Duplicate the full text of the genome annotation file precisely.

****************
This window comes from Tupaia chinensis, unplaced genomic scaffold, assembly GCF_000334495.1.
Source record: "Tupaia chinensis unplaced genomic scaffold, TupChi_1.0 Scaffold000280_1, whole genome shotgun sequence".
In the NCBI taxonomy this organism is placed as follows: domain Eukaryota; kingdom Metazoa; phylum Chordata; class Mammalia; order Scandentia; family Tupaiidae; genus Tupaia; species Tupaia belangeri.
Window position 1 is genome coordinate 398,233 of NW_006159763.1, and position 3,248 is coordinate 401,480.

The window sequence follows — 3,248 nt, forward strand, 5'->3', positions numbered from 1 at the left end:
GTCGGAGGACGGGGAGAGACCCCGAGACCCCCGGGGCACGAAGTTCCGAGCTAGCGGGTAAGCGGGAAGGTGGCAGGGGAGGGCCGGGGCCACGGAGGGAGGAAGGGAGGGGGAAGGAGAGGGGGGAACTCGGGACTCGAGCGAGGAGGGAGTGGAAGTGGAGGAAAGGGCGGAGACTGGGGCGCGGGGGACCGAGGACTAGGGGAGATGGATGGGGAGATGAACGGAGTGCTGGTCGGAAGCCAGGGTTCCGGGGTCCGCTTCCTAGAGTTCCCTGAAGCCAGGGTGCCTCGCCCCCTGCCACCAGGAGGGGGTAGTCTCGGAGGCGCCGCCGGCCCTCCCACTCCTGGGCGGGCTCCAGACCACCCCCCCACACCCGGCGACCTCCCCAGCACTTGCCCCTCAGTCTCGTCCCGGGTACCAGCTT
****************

This window comes from Tupaia chinensis, unplaced genomic scaffold, assembly GCF_000334495.1.
Source record: "Tupaia chinensis unplaced genomic scaffold, TupChi_1.0 Scaffold000280_1, whole genome shotgun sequence".
In the NCBI taxonomy this organism is placed as follows: domain Eukaryota; kingdom Metazoa; phylum Chordata; class Mammalia; order Scandentia; family Tupaiidae; genus Tupaia; species Tupaia belangeri.
Window position 1 is genome coordinate 398,233 of NW_006159763.1, and position 3,248 is coordinate 401,480.

The window sequence follows — 3,248 nt, forward strand, 5'->3', positions numbered from 1 at the left end:
GTCGGAGGACGGGGAGAGACCCCGAGACCCCCGGGGCACGAAGTTCCGAGCTAGCGGGTAAGCGGGAAGGTGGCAGGGGAGGGCCGGGGCCACGGAGGGAGGAAGGGAGGGGGAAGGAGAGGGGGGAACTCGGGACTCGAGCGAGGAGGGAGTGGAAGTGGAGGAAAGGGCGGAGACTGGGGCGCGGGGGACCGAGGACTAGGGGAGATGGATGGGGAGATGAACGGAGTGCTGGTCGGAAGCCAGGGTTCCGGGGTCCGCTTCCTAGAGTTCCCTGAAGCCAGGGTGCCTCGCCCCCTGCCACCAGGAGGGGGTAGTCTCGGAGGCGCCGCCGGCCCTCCCACTCCTGGGCGGGCTCCAGACCACCCCCCCACACCCGGCGACCTCCCCAGCACTTGCCCCTCAGTCTCGTCCCGGGTACCAGCTT